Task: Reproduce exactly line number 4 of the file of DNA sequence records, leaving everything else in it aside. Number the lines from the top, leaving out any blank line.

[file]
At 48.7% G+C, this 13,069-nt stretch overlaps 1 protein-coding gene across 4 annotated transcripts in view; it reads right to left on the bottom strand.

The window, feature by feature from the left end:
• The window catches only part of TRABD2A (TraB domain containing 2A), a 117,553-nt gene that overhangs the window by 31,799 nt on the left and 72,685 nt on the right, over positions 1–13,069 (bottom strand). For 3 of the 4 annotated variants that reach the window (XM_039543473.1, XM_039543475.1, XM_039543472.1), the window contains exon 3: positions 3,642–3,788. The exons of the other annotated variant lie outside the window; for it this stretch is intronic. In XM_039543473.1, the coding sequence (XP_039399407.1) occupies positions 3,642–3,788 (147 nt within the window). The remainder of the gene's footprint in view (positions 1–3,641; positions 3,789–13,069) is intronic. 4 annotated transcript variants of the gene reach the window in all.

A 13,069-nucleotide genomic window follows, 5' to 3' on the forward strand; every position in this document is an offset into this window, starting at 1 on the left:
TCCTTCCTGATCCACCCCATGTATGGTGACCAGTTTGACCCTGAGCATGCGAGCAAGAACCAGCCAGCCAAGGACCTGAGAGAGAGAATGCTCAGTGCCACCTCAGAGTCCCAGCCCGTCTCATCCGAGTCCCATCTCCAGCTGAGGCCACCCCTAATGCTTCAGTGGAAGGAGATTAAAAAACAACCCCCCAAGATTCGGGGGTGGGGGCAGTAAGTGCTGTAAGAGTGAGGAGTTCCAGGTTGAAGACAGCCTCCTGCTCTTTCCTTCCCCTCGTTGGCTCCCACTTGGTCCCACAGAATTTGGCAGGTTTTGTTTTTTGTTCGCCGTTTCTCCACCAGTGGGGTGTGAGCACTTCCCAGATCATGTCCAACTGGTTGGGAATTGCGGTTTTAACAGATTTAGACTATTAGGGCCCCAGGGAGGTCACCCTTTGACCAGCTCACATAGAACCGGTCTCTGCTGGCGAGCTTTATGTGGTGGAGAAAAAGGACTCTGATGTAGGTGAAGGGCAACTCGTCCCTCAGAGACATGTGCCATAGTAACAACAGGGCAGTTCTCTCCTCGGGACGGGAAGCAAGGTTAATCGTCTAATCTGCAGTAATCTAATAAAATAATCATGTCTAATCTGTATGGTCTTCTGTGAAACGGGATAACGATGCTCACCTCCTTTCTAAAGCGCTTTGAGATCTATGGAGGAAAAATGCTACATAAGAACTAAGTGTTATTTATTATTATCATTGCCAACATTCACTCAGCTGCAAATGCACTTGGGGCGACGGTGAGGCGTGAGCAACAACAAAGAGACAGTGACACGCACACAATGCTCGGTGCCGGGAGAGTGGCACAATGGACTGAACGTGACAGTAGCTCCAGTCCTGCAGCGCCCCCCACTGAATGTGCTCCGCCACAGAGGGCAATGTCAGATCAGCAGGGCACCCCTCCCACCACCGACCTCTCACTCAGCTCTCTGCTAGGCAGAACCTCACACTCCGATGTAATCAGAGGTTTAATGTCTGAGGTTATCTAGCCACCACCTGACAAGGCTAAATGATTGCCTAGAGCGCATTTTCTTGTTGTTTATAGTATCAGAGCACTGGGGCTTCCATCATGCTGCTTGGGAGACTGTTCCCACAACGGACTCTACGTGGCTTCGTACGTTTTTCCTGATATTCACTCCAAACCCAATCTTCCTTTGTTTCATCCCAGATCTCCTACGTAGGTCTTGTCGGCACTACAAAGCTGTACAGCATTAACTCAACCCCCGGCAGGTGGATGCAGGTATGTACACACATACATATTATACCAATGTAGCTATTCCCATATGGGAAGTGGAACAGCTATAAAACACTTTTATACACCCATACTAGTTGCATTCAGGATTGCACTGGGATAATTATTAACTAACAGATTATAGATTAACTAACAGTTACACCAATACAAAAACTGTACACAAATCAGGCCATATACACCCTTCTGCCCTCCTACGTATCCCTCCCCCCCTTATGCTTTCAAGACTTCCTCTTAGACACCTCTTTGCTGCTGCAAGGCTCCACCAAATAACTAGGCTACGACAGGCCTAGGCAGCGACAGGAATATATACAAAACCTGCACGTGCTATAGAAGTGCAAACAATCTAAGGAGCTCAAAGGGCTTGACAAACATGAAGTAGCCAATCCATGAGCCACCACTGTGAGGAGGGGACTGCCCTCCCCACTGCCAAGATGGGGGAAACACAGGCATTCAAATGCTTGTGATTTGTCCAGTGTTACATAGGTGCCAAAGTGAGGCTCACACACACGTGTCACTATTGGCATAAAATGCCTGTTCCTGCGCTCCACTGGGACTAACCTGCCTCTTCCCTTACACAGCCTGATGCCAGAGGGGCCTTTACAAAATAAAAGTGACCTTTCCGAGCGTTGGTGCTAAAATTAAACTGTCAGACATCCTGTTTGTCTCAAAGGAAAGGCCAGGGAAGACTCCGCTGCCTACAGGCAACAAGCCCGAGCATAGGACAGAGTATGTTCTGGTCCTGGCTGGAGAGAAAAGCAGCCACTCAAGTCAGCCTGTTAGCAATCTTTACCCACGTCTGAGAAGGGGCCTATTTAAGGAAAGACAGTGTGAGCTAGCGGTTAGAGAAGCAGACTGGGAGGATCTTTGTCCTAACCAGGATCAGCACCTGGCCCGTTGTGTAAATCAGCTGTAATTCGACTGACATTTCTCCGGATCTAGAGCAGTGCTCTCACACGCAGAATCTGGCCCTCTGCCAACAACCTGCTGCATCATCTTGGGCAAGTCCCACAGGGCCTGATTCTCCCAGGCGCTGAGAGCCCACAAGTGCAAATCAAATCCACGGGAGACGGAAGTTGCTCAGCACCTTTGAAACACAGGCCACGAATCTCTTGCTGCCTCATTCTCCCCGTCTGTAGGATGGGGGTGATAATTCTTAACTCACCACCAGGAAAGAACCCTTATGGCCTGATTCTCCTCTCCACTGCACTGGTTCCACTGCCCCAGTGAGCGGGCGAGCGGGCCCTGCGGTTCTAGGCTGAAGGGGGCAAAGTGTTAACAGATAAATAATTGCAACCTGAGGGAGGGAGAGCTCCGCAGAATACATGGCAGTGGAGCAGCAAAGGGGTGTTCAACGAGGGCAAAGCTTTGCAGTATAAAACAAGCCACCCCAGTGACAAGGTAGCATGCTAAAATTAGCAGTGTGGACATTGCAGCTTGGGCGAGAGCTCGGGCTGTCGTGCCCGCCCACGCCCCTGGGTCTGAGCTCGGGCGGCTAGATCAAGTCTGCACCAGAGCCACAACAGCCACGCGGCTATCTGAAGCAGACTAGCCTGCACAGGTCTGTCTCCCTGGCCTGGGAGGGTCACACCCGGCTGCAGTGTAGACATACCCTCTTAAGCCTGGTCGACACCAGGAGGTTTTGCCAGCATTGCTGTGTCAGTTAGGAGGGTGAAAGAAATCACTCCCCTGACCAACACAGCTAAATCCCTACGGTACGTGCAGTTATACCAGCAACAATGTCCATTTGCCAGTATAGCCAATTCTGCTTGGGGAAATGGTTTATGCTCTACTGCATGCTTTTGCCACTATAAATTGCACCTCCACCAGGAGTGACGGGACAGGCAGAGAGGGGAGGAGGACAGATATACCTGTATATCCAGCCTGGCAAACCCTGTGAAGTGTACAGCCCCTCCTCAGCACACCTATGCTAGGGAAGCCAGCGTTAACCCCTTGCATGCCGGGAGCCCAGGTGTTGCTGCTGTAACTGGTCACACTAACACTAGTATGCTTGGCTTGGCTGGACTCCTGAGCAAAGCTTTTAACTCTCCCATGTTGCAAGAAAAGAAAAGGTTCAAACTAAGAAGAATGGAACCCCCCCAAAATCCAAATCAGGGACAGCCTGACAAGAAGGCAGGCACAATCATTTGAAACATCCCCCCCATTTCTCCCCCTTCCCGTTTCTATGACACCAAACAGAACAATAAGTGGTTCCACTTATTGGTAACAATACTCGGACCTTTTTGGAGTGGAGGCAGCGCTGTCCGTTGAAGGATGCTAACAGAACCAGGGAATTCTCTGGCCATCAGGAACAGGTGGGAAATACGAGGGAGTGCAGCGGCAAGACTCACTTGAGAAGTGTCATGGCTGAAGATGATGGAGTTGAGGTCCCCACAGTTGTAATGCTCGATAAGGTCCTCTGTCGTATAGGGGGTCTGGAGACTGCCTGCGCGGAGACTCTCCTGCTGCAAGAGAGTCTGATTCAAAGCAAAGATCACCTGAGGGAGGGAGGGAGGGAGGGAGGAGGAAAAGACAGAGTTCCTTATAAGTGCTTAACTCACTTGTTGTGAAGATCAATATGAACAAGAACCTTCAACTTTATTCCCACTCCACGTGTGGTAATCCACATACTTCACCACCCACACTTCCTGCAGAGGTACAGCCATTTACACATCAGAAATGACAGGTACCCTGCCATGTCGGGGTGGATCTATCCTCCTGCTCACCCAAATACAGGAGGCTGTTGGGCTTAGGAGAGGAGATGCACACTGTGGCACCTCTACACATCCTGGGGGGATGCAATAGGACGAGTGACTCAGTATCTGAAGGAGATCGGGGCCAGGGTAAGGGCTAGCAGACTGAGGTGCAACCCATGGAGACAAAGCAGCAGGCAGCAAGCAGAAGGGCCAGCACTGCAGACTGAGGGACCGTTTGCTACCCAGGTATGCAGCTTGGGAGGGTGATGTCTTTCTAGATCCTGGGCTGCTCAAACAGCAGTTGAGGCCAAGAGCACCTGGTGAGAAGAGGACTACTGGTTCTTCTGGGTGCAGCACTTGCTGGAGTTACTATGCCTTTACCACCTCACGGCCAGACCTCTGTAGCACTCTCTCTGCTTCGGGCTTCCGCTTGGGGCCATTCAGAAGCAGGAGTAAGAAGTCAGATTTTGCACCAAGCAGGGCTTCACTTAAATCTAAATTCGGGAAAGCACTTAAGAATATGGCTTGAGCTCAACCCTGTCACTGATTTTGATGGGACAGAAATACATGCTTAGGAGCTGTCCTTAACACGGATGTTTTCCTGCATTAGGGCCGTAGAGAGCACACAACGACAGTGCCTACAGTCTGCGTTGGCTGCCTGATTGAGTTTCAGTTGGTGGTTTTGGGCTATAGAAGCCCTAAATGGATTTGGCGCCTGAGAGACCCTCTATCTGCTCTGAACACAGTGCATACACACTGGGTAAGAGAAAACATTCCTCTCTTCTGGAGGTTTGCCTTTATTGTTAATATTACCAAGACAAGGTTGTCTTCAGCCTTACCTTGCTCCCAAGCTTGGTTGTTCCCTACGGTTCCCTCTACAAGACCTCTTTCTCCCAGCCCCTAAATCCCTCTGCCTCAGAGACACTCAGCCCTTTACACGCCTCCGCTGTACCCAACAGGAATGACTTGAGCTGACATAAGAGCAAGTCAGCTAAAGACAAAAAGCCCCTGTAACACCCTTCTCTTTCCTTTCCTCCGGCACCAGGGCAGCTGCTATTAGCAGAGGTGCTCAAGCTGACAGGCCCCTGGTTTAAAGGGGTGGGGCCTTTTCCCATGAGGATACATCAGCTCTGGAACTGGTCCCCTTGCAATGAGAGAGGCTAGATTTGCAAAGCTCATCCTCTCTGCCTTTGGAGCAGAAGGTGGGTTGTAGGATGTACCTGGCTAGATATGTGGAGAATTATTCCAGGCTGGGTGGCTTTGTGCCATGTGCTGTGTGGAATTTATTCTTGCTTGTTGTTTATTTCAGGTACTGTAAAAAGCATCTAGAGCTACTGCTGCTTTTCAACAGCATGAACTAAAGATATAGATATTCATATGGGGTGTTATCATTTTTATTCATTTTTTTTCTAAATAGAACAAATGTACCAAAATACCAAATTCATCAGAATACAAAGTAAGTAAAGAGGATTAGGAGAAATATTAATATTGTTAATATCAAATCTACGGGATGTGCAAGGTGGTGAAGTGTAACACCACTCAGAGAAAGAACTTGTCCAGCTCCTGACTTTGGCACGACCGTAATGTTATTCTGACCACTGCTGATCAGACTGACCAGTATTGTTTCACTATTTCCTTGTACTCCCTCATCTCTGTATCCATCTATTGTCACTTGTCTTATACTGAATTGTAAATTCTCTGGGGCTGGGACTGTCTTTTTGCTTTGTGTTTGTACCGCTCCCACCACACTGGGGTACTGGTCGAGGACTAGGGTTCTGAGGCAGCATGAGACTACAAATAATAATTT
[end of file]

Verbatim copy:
A 13,069-nucleotide genomic window follows, 5' to 3' on the forward strand; every position in this document is an offset into this window, starting at 1 on the left: